Furthermore, suspected members of terrorist organizations can be kept in police custody up to two weeks without the right to any legal assistance, compared to six days under the old law. Torture in police custody, which was frequent under the old regime, persists even after the political uprising in 2011, and humanitarian organizations fear that security forces’ abuse of suspects might become a regular practice again in the current political climate. The extensive powers of surveillance the new bill gives to authorities, such as tapping communications and installing surveillance material (article 52), also bring back memories of the former regime, where phones, mail, and digital communication of political opponents had been monitored abusively.
A major concern in the current law is the reintroduction of the death penalty for certain terrorist acts. Even members of parliament generally in favor of the new bill are concerned about this issue. While the death penalty was never abolished in Tunisia and still exists in criminal law, there has been a moratorium since 1991. Since then, capital punishment has automatically been turned into a lifelong prison sentence. Supporters of reintroducing of the death penalty in the law stress its potential to dissuade acts of terror, but opponents of the practice are afraid that the current political climate might favor ending the moratorium and lead again to executions of prisoners.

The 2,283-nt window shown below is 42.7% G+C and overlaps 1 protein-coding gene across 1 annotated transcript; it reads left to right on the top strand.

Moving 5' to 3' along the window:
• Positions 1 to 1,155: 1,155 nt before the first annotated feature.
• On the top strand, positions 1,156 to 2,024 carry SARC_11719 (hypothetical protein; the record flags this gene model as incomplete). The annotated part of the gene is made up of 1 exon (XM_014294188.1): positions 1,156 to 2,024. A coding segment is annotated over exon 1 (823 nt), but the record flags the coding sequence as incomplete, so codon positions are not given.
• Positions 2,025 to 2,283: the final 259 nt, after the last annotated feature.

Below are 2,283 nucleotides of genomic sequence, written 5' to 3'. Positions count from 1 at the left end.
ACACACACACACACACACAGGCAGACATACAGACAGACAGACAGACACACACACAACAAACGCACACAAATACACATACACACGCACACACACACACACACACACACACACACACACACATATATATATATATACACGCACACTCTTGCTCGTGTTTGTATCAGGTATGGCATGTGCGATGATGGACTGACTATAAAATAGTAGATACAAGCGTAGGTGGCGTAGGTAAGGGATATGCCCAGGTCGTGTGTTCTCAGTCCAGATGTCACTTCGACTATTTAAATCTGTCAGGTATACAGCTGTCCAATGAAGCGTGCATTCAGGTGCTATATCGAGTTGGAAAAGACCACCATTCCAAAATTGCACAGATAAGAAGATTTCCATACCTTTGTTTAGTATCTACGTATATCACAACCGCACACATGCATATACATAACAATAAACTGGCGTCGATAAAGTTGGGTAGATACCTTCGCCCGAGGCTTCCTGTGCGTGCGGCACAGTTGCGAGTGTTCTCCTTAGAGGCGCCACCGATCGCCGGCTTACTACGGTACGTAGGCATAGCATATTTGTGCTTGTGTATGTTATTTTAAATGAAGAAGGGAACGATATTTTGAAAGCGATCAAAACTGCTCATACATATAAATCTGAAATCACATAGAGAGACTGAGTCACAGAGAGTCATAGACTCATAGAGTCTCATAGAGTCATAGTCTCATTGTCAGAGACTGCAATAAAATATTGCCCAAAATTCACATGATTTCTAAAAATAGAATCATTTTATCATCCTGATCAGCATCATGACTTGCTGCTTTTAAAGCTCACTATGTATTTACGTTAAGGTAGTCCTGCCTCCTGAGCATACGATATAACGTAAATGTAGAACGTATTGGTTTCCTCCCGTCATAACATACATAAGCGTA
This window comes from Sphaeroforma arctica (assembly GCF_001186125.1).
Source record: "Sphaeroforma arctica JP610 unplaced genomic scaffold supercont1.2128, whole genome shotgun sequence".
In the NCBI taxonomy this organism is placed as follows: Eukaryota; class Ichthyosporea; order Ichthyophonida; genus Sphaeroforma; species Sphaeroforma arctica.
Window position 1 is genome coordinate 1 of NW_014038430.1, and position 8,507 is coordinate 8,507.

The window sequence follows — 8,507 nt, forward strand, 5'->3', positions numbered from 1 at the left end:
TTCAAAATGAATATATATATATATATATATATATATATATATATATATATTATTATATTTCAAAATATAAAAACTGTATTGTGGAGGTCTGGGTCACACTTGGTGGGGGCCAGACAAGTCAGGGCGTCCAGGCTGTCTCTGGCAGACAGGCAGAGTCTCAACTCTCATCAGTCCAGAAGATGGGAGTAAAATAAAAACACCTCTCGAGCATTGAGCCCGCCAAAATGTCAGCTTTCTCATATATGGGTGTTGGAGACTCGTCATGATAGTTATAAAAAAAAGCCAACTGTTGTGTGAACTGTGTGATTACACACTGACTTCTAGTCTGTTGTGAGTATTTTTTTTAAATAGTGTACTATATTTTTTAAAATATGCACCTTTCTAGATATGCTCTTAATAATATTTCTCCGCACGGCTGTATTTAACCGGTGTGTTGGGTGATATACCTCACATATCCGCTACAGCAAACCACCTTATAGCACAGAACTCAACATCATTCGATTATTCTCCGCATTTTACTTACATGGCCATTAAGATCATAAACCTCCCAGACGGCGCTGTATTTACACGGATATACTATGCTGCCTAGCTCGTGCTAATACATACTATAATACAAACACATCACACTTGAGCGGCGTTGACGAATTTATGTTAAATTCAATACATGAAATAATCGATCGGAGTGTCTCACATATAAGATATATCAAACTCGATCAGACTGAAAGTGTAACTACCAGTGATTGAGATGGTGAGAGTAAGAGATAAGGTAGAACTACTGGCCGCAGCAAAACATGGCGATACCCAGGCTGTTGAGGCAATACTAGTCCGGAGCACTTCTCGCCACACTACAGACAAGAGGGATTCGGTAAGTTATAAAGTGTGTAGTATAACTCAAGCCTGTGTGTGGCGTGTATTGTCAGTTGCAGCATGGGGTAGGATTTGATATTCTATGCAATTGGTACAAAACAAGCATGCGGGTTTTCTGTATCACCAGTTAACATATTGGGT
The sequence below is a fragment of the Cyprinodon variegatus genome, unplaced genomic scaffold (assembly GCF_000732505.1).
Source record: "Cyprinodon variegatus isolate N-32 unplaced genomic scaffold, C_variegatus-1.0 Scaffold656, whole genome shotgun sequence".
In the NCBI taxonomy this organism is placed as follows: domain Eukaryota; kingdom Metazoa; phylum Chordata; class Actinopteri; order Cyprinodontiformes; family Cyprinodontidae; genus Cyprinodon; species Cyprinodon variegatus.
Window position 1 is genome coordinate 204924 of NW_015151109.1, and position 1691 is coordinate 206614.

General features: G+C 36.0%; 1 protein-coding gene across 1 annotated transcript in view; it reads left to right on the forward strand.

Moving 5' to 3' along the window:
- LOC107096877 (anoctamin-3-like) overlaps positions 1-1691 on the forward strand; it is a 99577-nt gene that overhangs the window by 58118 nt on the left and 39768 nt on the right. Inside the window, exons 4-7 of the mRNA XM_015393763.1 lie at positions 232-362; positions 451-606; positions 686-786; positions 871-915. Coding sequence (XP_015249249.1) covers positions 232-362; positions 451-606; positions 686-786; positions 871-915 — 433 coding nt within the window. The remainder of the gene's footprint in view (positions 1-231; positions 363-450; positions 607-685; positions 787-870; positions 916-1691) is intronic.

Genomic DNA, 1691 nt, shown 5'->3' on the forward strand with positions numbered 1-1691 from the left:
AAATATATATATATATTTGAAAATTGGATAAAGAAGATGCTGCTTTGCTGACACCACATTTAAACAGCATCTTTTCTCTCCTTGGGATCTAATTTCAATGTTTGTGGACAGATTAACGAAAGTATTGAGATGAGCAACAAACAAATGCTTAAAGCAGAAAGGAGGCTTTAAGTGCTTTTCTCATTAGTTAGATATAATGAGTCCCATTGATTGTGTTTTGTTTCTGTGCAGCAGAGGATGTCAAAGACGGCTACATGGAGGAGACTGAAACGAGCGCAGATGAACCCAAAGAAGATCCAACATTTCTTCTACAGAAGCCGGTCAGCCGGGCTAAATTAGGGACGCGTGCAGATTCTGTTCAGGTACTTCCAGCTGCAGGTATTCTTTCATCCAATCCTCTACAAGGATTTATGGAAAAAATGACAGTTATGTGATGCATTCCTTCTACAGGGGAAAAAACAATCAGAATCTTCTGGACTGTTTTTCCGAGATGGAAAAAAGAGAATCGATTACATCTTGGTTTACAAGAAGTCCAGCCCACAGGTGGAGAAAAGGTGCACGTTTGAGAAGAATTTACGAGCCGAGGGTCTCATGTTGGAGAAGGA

While these measures provide a new legal framework for the authorities to tackle terrorist movements, the bill falls short of providing a comprehensive solution to Tunisia’s security issues. The new bill criminalizes planning and carrying out terrorist activities, but it does not sufficiently take into account their prevention or work to deradicalize Tunisia’s mainly young extremists, who do not only execute attacks in Tunisia against security forces and tourists, but also make up the largest group of foreign fighters in Syria and Iraq. Last month, Tunisia restricted travel to Turkey, Morocco, Algeria, or Libya for citizens under age 35. There has also been a notable wave of arrests since the beginning of the year of nearly 100,000 people (almost 1 percent of the population), according to numbers provided by the Ministry of Interior, giving little indication of the charges held against the arrested or their whereabouts since the arrest. These actions are often perceived as arbitrary, and together with desperate economic circumstances in interior regions and networks of radical religious discourse, they offer a fertile breeding ground for extremism. A restrictive law not accompanied by long-term solutions for urgent social and economic problems will not be able to fight terrorism effectively.
Prime Minister Habib Essid announced a national congress against terrorism for September, when government institutions and civil society plan to come together to agree on a more global strategy, taking into account economic, social, and educational aspects. It is then up to the national commission to fight terrorism to prove that it is effective, and up to the government to provide sufficient means for it. Until then, the bill’s restrictive measures risk outweighing its positive aspects.
Sarah Mersch is a Tunis-based freelance journalist.